Children are playing tag on the grass, throwing Frisbees, swinging on swings by the dog park and just enjoying the remaining few days of summer vacation. Most of them are pre-teens, laughing, smiling and enjoying the day. Now here is the amazing and alarming truth. Within the next few years over half of these children will have experimented, used, habitually abused and in some cases become addicted to some form of chemical or compulsive activity, and they haven’t even gotten to high school yet. That is a fact. This is how it begins.
We are who we are. We have parents and they had parents too. We have a family and genetic connections. Family history is a factor to be considered and understood in addictive behavior. Now understand this. No family is the cause of addiction. Remember the door and the wheel. We are not passive participants. We have choices. Genetics and family history do determine many things. Some people will get a beautiful tan when out for a day or two at the beach. Others like me will get sunburn in a much shorter time. That is genetics and family related. I have a choice to burn or monitor my time, wear proper clothes and use sun block. If I burn do I blame my great grandfather or my mother? I had a choice. Here is my point. If your father and mother are alcoholics perhaps you cannot be a social drinker.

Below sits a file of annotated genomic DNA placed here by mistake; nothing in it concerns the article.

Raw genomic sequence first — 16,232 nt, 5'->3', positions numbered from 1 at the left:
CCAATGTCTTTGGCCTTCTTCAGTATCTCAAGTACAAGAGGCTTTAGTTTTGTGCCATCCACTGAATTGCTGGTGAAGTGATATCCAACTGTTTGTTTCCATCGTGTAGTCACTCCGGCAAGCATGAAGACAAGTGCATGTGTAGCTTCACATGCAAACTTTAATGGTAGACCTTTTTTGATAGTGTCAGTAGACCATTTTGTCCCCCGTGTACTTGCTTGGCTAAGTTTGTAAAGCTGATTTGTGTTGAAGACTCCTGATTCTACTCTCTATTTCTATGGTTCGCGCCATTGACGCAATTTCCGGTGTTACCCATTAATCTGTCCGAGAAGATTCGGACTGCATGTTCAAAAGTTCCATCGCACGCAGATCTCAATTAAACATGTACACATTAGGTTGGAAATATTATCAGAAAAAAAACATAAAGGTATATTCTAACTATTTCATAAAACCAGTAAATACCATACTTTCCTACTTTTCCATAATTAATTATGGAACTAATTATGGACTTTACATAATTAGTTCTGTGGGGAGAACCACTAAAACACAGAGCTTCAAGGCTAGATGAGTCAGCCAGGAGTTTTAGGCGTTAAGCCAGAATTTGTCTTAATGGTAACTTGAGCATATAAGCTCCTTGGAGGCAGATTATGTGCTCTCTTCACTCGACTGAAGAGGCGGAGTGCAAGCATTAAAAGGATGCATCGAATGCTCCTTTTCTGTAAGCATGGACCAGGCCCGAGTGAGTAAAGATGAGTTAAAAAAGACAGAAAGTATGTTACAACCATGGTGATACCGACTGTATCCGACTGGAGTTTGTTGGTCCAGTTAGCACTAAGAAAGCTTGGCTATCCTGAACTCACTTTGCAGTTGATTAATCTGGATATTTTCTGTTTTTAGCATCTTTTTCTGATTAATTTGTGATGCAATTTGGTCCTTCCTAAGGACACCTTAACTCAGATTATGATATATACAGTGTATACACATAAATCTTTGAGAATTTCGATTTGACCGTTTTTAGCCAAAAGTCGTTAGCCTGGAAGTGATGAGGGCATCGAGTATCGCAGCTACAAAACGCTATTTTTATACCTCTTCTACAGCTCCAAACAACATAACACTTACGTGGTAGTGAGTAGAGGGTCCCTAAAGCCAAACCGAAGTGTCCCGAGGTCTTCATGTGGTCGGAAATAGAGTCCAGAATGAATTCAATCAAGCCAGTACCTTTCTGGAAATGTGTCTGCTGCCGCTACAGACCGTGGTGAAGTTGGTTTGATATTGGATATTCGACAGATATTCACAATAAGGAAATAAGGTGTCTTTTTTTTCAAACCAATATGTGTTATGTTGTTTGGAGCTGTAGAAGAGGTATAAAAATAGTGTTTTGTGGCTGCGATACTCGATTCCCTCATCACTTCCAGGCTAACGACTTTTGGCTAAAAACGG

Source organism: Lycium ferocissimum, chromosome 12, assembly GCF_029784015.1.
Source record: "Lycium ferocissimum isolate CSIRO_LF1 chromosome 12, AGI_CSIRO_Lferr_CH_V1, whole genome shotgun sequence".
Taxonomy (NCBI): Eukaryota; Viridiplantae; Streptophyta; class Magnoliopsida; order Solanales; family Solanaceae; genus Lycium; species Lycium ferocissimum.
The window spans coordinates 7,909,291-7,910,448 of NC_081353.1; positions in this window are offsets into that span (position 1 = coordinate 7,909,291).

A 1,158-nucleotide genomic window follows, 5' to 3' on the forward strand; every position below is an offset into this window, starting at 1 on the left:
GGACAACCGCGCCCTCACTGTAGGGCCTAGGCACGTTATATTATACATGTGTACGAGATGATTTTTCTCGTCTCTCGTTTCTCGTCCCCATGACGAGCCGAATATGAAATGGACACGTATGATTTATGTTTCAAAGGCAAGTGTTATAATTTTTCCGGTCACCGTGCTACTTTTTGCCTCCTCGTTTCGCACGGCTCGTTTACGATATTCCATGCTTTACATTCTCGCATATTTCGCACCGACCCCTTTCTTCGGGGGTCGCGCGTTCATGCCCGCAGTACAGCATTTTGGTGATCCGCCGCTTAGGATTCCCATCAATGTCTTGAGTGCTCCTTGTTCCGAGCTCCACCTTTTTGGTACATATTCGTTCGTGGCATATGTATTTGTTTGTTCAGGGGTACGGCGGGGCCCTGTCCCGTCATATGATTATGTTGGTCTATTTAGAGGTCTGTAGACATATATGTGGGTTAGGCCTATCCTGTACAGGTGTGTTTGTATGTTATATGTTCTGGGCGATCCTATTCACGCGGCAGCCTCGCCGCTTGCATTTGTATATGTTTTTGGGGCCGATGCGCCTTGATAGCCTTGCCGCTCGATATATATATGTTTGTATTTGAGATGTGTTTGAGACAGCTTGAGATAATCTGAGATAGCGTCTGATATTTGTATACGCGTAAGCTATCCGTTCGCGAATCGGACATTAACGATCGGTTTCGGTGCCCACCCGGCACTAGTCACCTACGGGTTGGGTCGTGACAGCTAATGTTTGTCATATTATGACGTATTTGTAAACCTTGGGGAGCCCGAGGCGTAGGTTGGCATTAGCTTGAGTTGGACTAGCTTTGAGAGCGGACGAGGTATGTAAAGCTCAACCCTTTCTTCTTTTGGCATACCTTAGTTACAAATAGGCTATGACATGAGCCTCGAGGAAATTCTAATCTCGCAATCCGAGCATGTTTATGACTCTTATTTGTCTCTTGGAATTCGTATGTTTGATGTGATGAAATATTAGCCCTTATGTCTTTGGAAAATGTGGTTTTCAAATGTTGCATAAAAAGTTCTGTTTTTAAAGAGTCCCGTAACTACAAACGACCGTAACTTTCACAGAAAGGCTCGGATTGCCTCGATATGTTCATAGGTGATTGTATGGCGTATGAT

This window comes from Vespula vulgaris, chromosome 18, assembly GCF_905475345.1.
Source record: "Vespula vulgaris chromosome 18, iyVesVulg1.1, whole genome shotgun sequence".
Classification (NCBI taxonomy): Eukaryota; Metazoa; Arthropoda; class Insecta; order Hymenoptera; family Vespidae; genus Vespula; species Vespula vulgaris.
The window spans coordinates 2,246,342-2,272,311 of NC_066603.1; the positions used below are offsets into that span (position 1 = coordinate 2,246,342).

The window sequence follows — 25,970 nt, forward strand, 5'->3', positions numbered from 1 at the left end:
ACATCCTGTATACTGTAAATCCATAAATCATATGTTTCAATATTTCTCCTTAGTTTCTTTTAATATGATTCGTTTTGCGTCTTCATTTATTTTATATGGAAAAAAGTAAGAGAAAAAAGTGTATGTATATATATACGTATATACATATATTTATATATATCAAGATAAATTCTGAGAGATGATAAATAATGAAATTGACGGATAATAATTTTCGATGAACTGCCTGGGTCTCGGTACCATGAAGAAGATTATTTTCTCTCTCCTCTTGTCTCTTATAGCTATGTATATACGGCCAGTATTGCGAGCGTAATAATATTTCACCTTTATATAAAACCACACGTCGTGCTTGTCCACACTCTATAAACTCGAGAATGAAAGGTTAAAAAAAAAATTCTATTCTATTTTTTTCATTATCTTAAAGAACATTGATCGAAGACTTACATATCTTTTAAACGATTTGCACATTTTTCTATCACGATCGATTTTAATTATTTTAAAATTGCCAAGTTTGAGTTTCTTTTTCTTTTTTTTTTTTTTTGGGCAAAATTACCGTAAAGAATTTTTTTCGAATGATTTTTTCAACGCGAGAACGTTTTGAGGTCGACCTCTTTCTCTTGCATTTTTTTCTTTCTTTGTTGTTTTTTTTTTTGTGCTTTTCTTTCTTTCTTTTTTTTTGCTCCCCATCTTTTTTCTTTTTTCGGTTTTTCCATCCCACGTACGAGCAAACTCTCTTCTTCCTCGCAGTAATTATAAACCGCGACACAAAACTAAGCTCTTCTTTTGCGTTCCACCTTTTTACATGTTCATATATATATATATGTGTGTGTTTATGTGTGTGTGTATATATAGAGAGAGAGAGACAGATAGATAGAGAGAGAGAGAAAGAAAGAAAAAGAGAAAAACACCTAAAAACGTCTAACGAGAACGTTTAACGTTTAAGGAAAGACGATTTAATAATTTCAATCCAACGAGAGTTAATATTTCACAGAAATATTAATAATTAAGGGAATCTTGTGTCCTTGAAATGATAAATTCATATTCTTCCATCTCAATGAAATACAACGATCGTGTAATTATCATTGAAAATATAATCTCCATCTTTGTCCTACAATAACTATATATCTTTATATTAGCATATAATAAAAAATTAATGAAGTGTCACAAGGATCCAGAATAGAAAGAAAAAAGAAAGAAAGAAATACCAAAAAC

And your alcohol history will tell you something about you. If you have family members who have engaged in compulsive behaviors you also may be at risk. But you have choices. It’s not fair and it may not be easy but a choice is going to be made one way or another. You have a choice. I do understand that someone already in active compulsive behavior and addiction has temporarily lost the cognitive ability to choose but we will talk about that in a short time.